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  8. Il ruolo dell’aristocrazia naturale nell’elaborazione teorica di Edmund Burke.Giacomo Maria Arrigo - 2020 - Comunicazione Filosofica 1 (45):154-162.
    Edmund Burke’s political philosophy is generally known as the theoretical foundation of Western conservatism. In his intellectual elaboration, society is an organic complex organized in many stratified social classes. But who has the right to lead the community towards the common good? Burke’s answer to that question is: the natural aristocracy. Being the society «a clause in the great primeval contract of eternal society» – so writes Burke –, all creatures are «each in their appointed place». (...)
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  9. The Locality of Affections, or Edmund Burke’s Moral Foundation of Politics.Giacomo Maria Arrigo - 2019 - Philosophical News 19:7-18.
    Edmund Burke grounds politics and the state over the pre-political network of moral relations, starting from the family, evolving, through the village, the parish and the town, up to the class and corporation, finally arriving to the nation. These subordinate affections can be geometrically imagined as expanding circles of belonging and, though strictly linked to the state, they are not reducible to it, nor can the state replace them. In Burke’s vision, the state of civil society is (...)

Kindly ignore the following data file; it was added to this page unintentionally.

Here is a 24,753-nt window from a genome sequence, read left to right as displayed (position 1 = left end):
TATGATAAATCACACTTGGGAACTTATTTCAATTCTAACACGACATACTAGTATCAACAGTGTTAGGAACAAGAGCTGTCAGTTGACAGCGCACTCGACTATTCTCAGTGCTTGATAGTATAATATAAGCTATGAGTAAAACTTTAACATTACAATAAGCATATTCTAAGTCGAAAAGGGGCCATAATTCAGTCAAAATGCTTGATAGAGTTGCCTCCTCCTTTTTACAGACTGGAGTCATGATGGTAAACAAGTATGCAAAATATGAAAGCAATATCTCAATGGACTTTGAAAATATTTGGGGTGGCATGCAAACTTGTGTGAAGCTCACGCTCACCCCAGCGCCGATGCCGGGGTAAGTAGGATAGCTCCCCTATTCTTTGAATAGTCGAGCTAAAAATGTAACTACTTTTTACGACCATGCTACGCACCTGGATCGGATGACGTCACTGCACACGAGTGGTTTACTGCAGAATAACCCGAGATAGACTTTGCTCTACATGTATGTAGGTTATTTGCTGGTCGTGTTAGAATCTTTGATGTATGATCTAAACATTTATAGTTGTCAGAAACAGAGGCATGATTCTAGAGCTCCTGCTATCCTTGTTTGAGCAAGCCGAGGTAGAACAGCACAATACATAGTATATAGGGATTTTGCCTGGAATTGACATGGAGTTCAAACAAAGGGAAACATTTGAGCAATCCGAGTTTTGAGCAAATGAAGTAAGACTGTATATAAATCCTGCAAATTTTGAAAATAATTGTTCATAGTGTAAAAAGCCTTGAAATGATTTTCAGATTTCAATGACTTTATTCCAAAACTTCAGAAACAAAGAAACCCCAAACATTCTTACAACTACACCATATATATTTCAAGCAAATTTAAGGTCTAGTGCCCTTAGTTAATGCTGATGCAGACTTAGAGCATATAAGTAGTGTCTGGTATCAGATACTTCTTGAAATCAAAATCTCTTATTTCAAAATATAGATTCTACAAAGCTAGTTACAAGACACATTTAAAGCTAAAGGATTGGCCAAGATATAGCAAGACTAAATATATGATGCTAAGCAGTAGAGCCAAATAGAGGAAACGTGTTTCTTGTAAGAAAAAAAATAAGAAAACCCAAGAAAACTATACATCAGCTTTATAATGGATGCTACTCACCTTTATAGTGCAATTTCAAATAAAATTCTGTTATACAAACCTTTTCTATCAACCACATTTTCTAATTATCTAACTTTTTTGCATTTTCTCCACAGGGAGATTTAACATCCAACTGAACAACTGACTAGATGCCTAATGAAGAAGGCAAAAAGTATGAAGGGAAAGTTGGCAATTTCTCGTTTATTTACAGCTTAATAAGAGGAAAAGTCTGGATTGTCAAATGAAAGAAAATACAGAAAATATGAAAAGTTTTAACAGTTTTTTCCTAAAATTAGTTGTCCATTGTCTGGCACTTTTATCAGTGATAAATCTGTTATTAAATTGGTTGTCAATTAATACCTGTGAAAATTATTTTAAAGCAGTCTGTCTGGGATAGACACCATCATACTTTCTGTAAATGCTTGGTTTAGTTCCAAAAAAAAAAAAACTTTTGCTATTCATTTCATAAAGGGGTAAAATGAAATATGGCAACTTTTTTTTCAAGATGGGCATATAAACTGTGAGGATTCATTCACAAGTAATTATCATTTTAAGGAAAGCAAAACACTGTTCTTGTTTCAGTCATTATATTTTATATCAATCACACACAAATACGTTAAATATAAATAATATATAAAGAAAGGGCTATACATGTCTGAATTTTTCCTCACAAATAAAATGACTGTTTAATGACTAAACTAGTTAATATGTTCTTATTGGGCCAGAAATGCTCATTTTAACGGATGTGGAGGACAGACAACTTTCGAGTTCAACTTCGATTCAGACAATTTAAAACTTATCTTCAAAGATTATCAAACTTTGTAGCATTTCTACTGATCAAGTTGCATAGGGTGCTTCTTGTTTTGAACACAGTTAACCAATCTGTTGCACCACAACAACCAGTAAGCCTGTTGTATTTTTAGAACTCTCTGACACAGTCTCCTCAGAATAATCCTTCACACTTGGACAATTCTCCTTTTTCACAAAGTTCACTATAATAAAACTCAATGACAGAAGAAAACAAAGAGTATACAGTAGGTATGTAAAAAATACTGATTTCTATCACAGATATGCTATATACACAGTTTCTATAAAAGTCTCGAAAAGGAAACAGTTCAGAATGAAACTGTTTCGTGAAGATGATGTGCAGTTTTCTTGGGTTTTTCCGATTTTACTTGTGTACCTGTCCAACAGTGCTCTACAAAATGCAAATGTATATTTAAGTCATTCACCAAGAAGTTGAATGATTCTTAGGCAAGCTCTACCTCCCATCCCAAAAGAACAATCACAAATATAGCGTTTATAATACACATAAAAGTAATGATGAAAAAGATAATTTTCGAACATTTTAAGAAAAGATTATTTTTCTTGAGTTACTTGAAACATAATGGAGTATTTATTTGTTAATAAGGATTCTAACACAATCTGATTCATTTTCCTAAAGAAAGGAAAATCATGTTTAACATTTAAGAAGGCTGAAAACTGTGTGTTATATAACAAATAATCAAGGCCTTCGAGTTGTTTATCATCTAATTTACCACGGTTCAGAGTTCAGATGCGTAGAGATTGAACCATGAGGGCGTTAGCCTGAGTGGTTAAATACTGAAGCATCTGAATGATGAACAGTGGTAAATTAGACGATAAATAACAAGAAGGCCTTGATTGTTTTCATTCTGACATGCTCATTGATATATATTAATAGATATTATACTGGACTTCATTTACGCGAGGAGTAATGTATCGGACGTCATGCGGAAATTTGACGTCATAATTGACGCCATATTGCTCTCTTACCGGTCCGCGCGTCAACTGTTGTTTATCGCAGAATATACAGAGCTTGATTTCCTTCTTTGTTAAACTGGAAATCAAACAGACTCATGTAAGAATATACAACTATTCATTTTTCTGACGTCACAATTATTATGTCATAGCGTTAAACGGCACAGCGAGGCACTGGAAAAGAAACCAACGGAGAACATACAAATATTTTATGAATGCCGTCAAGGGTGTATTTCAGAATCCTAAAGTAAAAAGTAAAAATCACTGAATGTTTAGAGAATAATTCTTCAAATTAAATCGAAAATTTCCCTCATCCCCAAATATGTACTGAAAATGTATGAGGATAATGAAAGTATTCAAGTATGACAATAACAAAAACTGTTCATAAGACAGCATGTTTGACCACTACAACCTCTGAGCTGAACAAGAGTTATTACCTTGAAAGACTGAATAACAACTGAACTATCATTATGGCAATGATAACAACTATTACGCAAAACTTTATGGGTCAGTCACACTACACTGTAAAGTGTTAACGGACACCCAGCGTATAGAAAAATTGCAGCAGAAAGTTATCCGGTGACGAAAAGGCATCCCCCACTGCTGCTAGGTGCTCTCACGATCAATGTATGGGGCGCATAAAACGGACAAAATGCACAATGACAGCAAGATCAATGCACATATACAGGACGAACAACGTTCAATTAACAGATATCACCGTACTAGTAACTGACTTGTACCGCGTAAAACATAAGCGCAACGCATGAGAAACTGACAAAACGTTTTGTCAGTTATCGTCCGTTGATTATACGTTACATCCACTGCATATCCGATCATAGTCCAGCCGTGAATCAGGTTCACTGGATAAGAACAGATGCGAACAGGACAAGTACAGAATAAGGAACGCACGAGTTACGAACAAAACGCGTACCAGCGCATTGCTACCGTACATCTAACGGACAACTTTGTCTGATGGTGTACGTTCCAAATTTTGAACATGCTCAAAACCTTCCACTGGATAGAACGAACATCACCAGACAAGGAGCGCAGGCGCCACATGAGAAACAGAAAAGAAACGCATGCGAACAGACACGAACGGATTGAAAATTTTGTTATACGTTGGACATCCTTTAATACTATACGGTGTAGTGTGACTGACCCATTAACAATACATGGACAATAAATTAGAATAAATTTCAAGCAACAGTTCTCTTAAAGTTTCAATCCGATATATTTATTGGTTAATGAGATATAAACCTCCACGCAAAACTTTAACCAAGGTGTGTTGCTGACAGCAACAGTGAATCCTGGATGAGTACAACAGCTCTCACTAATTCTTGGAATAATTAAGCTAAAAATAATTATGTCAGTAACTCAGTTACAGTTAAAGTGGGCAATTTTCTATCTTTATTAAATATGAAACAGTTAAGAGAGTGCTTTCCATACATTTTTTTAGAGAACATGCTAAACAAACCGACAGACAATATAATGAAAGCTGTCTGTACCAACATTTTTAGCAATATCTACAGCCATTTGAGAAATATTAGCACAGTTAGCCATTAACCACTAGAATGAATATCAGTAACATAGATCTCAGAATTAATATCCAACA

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  10. The Locality of Affections, or Edmund Burke’s Moral Foundation of Politics.Giacomo Maria Arrigo - 2019 - Philosophical News 19 (1):7-18.
    Edmund Burke grounds politics and the state over the pre-political network of moral relations, starting from the family, evolving, through the village, the parish and the town, up to the class and corporation, finally arriving to the nation. These subordinate affections can be geometrically imagined as expanding circles of belonging and, though strictly linked to the state, they are not reducible to it, nor can the state replace them. In Burke’s vision, the state of civil society is (...)